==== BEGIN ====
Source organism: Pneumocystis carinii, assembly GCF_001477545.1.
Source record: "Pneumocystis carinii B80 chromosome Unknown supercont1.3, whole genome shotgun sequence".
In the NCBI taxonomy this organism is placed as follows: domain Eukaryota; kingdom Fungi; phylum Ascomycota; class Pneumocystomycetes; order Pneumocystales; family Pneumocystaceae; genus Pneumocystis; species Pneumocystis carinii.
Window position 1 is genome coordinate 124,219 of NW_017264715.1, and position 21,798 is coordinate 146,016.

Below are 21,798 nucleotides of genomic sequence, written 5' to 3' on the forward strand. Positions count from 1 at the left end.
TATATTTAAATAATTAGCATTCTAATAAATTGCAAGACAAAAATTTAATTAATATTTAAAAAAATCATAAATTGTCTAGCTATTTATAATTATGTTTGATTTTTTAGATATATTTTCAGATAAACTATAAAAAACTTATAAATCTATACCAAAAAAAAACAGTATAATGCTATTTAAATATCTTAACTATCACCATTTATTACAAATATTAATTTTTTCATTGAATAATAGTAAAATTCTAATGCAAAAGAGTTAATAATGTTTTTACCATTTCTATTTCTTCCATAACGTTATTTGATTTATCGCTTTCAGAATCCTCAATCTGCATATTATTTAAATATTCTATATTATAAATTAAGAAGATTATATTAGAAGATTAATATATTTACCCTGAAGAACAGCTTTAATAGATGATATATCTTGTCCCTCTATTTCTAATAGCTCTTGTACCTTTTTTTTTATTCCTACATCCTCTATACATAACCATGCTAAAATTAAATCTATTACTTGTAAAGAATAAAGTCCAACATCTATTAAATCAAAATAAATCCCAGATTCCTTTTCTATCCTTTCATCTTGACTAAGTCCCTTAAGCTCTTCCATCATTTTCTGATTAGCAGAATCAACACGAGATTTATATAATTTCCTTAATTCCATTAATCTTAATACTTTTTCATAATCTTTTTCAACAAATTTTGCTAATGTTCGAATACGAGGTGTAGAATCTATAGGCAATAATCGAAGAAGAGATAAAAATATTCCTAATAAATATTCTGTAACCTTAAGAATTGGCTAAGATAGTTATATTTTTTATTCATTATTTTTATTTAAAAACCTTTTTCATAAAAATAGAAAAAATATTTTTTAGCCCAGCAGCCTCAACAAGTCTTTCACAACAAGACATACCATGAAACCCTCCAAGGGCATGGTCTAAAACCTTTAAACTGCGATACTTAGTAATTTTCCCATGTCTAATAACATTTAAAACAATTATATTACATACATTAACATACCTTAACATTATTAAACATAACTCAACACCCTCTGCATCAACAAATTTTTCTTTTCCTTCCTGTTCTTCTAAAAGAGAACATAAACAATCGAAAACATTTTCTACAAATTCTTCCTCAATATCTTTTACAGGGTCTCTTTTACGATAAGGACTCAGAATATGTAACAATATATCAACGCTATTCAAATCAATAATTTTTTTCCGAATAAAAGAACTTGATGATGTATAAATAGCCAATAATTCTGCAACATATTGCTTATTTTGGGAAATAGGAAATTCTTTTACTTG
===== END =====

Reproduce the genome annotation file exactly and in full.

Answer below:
Source organism: Pneumocystis carinii, assembly GCF_001477545.1.
Source record: "Pneumocystis carinii B80 chromosome Unknown supercont1.3, whole genome shotgun sequence".
In the NCBI taxonomy this organism is placed as follows: domain Eukaryota; kingdom Fungi; phylum Ascomycota; class Pneumocystomycetes; order Pneumocystales; family Pneumocystaceae; genus Pneumocystis; species Pneumocystis carinii.
Window position 1 is genome coordinate 124,219 of NW_017264715.1, and position 21,798 is coordinate 146,016.

Below are 21,798 nucleotides of genomic sequence, written 5' to 3' on the forward strand. Positions count from 1 at the left end.
TATATTTAAATAATTAGCATTCTAATAAATTGCAAGACAAAAATTTAATTAATATTTAAAAAAATCATAAATTGTCTAGCTATTTATAATTATGTTTGATTTTTTAGATATATTTTCAGATAAACTATAAAAAACTTATAAATCTATACCAAAAAAAAACAGTATAATGCTATTTAAATATCTTAACTATCACCATTTATTACAAATATTAATTTTTTCATTGAATAATAGTAAAATTCTAATGCAAAAGAGTTAATAATGTTTTTACCATTTCTATTTCTTCCATAACGTTATTTGATTTATCGCTTTCAGAATCCTCAATCTGCATATTATTTAAATATTCTATATTATAAATTAAGAAGATTATATTAGAAGATTAATATATTTACCCTGAAGAACAGCTTTAATAGATGATATATCTTGTCCCTCTATTTCTAATAGCTCTTGTACCTTTTTTTTTATTCCTACATCCTCTATACATAACCATGCTAAAATTAAATCTATTACTTGTAAAGAATAAAGTCCAACATCTATTAAATCAAAATAAATCCCAGATTCCTTTTCTATCCTTTCATCTTGACTAAGTCCCTTAAGCTCTTCCATCATTTTCTGATTAGCAGAATCAACACGAGATTTATATAATTTCCTTAATTCCATTAATCTTAATACTTTTTCATAATCTTTTTCAACAAATTTTGCTAATGTTCGAATACGAGGTGTAGAATCTATAGGCAATAATCGAAGAAGAGATAAAAATATTCCTAATAAATATTCTGTAACCTTAAGAATTGGCTAAGATAGTTATATTTTTTATTCATTATTTTTATTTAAAAACCTTTTTCATAAAAATAGAAAAAATATTTTTTAGCCCAGCAGCCTCAACAAGTCTTTCACAACAAGACATACCATGAAACCCTCCAAGGGCATGGTCTAAAACCTTTAAACTGCGATACTTAGTAATTTTCCCATGTCTAATAACATTTAAAACAATTATATTACATACATTAACATACCTTAACATTATTAAACATAACTCAACACCCTCTGCATCAACAAATTTTTCTTTTCCTTCCTGTTCTTCTAAAAGAGAACATAAACAATCGAAAACATTTTCTACAAATTCTTCCTCAATATCTTTTACAGGGTCTCTTTTACGATAAGGACTCAGAATATGTAACAATATATCAACGCTATTCAAATCAATAATTTTTTTCCGAATAAAAGAACTTGATGATGTATAAATAGCCAATAATTCTGCAACATATTGCTTATTTTGGGAAATAGGAAATTCTTTTACTTG